Vote! Plus an Erratum.
Links to Resources
ERRATUM: In Monday’s post, Money Talking in the Spokane Primary, I incorrectly named Riley Smith as a candidate for the City of Spokane City Council from District 1 (NE Spokane). The excellent candidate I failed to name for that position is Luc Jasmin III. Riley Smith is another excellent candidate, but he is running for one of the seats on the Spokane Public School’s Board of Directors. I apologize for my error and thank the reader who noted it.
This coming Tuesday, August 3, is the turn-in deadline for the primary election. A wide variety of local seats on city councils, school boards, fire districts in Washington State are on the ballot. This year we have an additional resource, newly required by state law, the county-wide “Official Voters’ Pamphlet”s. Spokane County’s Pamphlet is helpful, but voting solely on this guide is guesswork. Here’s the link to get you to a digital copy (as well as other election resources). The result of this “top two” primary will determine which candidates appear on the ballot this November. Do some homework and vote—if you don’t you have no grounds to complain that you don’t like any of the choices this fall.
A great deal of information about these candidates, who they are, where they’re coming from, whether they’re qualified, and some idea of what they mean to accomplish can be had by visiting a few websites.
My starting point is The Progressive Voters Guide. The Guide’s assessment is well worth reading even if you don’t consider yourself a progressive.
The Washington Public Disclosure Commission offers a huge trove of information on the candidates’ fund-raising and alliances. Reporting to the PDC is required by law. Since it covers the entire State of Washington navigating the site is a little complicated, but it is definitely worthwhile because the data is authoritative. Click my Primary Guides for help in locating the race and candidates you want to learn about. One addition: Be sure to explore the “Independent Expenditures” tab on a candidate’s page to get a glimpse of special interest support.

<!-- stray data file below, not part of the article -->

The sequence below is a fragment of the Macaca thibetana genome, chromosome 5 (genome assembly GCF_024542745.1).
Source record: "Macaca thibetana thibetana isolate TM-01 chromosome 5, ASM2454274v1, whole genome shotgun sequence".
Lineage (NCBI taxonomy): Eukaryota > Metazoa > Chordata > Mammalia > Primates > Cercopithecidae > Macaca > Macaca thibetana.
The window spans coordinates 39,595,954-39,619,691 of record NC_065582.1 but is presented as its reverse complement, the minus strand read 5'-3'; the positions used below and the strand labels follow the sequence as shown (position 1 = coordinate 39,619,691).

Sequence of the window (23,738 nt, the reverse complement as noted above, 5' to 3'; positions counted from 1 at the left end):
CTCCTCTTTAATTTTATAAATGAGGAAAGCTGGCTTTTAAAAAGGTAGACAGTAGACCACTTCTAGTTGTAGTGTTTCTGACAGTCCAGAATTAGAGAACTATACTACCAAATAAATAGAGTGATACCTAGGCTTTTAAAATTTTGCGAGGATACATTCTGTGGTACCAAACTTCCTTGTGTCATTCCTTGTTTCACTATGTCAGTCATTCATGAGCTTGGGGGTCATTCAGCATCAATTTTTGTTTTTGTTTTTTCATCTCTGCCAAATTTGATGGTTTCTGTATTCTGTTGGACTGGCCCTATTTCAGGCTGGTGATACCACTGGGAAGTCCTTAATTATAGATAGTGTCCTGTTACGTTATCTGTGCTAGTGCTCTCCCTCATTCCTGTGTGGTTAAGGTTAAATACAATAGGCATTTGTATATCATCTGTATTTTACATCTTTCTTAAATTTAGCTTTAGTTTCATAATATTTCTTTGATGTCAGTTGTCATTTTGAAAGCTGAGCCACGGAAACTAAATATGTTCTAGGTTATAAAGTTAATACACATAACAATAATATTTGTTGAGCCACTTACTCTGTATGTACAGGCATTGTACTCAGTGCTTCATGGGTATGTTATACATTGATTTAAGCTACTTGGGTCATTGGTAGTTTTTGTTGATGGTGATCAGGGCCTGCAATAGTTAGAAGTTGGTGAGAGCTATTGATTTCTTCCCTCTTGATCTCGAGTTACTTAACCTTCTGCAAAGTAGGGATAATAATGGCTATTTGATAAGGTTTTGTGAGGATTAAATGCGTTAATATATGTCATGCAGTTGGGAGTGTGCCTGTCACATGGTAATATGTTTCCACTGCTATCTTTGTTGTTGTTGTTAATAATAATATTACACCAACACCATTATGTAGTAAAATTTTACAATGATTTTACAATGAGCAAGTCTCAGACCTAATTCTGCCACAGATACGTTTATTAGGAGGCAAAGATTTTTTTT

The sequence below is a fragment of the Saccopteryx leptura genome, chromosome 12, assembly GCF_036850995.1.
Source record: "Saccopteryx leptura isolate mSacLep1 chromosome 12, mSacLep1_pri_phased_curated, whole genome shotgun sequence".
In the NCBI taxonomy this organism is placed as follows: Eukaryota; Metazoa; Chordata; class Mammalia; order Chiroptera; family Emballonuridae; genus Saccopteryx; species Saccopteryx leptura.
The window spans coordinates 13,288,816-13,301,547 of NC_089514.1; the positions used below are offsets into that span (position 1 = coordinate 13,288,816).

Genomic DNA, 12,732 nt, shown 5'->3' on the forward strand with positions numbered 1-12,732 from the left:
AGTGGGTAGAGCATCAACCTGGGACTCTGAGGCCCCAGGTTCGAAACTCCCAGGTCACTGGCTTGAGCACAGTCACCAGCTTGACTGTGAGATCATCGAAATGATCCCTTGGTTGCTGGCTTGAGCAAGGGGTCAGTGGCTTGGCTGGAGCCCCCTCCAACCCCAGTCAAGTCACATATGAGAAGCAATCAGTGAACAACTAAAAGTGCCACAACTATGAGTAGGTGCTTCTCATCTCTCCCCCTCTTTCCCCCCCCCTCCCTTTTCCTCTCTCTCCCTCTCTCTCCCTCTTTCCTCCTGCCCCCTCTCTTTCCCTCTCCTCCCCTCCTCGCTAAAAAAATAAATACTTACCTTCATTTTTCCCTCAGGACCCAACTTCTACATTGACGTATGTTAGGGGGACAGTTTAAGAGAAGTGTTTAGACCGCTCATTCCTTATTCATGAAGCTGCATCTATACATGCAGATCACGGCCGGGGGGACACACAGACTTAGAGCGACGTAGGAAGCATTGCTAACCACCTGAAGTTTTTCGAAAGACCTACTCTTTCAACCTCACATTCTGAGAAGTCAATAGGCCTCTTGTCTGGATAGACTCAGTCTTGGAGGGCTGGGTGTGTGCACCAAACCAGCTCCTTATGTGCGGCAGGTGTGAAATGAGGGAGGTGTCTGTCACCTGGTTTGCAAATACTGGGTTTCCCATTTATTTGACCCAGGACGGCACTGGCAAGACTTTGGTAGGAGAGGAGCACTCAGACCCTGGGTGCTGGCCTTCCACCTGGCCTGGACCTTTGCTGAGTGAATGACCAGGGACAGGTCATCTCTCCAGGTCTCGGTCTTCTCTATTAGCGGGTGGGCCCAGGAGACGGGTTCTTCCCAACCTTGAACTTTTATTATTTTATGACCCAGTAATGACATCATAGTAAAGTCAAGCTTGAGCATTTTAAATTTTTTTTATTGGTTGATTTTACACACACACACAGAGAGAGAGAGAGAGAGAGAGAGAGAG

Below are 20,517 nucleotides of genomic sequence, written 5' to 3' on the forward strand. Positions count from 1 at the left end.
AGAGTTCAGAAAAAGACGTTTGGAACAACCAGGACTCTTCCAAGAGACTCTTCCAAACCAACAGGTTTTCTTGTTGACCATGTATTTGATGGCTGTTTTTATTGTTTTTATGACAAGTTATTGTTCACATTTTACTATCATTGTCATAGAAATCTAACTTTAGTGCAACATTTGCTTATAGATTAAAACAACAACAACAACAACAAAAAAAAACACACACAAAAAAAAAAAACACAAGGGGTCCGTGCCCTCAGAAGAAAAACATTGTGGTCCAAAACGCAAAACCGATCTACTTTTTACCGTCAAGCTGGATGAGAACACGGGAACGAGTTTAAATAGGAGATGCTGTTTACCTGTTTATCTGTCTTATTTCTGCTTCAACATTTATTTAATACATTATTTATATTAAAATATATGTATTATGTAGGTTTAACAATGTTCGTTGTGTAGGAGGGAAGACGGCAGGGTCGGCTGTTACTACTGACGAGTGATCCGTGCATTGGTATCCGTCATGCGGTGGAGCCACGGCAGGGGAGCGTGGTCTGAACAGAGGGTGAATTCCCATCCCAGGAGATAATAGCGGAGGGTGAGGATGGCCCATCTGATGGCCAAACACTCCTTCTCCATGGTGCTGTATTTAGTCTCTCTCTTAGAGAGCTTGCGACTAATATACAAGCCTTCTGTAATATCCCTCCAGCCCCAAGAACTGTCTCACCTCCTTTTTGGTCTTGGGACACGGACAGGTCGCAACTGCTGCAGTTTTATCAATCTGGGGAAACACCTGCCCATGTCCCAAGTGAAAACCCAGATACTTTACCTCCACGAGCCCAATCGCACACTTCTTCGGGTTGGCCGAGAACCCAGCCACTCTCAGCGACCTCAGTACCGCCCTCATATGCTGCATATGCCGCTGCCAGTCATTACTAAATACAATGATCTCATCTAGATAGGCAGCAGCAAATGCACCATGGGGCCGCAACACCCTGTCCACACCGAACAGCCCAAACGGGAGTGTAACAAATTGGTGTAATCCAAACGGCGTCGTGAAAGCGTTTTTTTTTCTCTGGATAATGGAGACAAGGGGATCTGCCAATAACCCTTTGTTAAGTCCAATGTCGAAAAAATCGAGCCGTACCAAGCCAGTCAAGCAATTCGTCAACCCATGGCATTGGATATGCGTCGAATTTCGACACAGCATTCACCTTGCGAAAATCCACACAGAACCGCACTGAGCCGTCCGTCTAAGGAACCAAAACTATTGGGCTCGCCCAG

WeBelieveWeVote.org is also useful, but perhaps not for the reason one might think. Digging into the site as described in Primary Guides will eventually lead the reader to a copy of the Questionnaire any candidate who responded at all was required to fill out. This Questionnaire is a straightforward litmus test for hard right Republican pseudo-religious ideology. The website speaks of “our Christian values”. The Questionnaire reveals those values to include things like protecting “States Rights”. I do not recall that as a Christian value I was taught in Sunday School. The survey responses are revealing—and there to see if you dig.
Vote 411. On the non-partisan end of things, the League of Women Voters’ Education Fund offers another great voters’ guide and pages of voting information on its Vote 411 website. On that page just enter your street address under Personalized Voting Information to see whom of the candidates appearing on your particular ballot have responded and what they had to say.
Don’t procrastinate. Do your homework and turn in your ballot over the weekend (if you haven’t already). Let’s have the best choices we can get for the November general election.
Keep to the high ground,